The Global Financial Crisis (“GFC”) and consequent fall in the Australian property market saw numerous purchasers refuse to complete contracts for the sale of land which had diminished in value. Legislation designed to protect consumers for purchases “off the plan” such as the Sale of Land Act 1984, the Body Corporate and Community Management 1997 (Qld), the Building Units and Group Titles Act 1980 or the South Bank Corporation Act 1989 has been invoked.

In March, property developer Treton Pty Ltd obtained an order for specific performance of contracts for the sale of vacant industrial land at South Link Business Park, Parkinson, in Brisbane’s southern Gold Coast corridor. The purchaser had refused to complete the contracts on grounds that the Disclosure Plans required under the Land Sales Act 1984 (Qld) had not shown half metre “natural surface contour intervals”.

The requirement arose under s 9 which required for “natural surface contour intervals”,

“the smallest of the following contour intervals –

(1) the contour intervals shown on a local government topographical map that includes the allotment…”

The evidence showed that, at the time of entering into the Contract of Sale, the Brisbane City Council e-BIMAPs for the subject lots showed half metre contour intervals. However, the Court accepted that the metadata which accompanied the e-BIMAPS demonstrated that the contours on the e-BIMAPs were not accurate to half a metre so that the one metre intervals adopted in the Disclosure Plans were the appropriate ones.

The purchaser also argued that the failure to show more than one contour marking on the subject lots in the Disclosure Plan meant that it was not clear on the face of the Disclosure Plans what natural contour interval had been adopted. Fortunately the vendor’s expert surveyor was able to show (by reference to other natural surface contour intervals in the Disclosure Plan for undeveloped land to the north of the subject lots and the final contour intervals on the subject lots) that original contour intervals of 1 metre had been adopted.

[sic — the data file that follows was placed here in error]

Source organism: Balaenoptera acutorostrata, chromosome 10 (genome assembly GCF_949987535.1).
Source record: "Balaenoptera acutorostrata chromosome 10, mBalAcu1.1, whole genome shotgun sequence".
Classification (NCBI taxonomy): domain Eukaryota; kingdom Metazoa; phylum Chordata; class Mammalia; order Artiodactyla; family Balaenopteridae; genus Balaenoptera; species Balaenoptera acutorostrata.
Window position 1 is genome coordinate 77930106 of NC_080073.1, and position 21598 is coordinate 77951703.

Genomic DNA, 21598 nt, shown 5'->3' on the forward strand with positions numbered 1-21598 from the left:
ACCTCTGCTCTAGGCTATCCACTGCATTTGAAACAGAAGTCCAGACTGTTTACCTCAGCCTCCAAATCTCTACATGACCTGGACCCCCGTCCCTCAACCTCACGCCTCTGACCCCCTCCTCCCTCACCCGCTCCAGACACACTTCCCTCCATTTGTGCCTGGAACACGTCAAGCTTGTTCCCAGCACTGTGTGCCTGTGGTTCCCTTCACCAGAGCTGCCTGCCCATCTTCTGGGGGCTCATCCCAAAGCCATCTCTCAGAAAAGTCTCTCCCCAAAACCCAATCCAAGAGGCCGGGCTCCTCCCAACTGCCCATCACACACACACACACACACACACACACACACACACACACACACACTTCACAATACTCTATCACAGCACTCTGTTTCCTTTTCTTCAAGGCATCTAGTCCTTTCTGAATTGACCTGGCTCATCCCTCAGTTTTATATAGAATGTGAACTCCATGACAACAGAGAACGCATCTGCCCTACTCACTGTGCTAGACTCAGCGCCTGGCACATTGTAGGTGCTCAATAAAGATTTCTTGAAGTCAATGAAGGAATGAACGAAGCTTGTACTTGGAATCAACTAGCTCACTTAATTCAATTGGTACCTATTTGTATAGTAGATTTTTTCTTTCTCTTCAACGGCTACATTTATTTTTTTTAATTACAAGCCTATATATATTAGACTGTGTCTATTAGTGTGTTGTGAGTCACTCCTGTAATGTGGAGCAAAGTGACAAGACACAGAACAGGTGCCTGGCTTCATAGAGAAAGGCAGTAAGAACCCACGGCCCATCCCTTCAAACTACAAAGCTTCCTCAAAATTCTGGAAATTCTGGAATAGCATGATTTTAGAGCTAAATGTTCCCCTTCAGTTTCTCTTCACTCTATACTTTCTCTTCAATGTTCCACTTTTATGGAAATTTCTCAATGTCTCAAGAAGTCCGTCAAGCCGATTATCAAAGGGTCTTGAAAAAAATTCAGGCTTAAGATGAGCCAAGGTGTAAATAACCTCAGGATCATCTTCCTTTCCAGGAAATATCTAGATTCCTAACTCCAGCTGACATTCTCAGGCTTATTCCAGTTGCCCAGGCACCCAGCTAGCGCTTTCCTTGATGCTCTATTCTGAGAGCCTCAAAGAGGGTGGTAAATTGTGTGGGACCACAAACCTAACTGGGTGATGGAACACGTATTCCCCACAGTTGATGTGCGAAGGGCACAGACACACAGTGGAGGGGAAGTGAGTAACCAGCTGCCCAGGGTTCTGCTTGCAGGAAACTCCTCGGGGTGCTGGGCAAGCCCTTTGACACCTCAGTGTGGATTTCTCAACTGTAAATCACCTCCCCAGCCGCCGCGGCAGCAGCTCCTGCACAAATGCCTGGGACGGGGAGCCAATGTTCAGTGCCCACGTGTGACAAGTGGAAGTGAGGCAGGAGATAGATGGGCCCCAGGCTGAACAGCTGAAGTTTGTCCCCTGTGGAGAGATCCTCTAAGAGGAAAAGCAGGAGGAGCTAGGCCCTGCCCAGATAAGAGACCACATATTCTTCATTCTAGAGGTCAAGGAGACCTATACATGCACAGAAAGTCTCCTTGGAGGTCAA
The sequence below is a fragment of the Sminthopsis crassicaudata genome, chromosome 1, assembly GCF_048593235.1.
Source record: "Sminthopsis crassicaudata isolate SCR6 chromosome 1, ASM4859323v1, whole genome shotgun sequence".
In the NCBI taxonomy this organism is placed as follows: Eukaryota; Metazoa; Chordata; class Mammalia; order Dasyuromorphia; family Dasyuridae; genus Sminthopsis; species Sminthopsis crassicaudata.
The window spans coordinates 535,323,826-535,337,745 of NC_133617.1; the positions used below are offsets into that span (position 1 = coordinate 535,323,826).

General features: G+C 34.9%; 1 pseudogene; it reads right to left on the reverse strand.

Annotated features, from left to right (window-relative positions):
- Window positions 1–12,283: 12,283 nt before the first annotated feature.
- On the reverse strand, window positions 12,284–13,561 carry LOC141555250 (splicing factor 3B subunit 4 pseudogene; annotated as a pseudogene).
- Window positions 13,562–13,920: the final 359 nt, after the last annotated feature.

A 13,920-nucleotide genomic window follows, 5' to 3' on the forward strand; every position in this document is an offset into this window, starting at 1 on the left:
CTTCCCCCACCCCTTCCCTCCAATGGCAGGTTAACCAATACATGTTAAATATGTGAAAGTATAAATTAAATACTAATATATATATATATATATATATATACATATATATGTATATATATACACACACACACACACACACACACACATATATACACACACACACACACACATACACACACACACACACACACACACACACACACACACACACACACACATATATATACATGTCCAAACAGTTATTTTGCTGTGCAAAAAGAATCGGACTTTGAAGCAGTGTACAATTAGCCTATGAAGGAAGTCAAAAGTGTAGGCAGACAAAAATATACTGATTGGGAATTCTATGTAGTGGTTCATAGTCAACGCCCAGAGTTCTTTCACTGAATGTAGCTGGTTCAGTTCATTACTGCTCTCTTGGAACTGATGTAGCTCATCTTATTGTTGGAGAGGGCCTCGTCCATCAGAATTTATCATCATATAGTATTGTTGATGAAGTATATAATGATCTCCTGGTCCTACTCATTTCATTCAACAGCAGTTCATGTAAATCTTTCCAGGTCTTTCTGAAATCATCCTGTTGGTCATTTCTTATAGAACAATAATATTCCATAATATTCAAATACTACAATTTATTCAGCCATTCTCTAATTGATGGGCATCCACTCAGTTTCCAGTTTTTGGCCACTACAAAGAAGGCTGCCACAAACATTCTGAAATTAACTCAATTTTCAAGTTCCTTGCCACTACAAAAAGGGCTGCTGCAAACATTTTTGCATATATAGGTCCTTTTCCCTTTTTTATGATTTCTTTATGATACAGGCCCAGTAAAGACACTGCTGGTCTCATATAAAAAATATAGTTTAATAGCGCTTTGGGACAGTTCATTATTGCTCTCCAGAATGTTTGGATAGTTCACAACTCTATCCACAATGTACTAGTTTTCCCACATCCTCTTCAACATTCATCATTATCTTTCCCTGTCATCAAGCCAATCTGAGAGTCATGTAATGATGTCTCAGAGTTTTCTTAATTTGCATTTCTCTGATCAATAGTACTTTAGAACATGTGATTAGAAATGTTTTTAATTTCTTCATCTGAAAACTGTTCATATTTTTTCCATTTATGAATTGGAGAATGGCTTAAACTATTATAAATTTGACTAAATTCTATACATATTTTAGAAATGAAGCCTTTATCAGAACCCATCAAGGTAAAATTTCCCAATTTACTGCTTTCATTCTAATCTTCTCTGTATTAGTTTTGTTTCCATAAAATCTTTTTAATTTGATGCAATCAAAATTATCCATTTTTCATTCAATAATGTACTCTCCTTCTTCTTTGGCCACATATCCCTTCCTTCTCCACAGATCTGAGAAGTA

Although not necessary for the Court to decide because of the decree of specific performance, the Court nonetheless expressly accepted that land values had been immediately impacted by the GFC and not just when the first sales evidence emerged for like land post GFC some nine months later.

The outcome is not only good news for McInnes Wilson Lawyers' client, the vendor, but the surveyor who prepared the Disclosure Plans and its insurer.

The Purchaser has indicated it will appeal.

Treton Pty Ltd v HM Australia Holdings Pty Ltd [2011] QSC 38 delivered 21 March 2011. (P McMurdo J)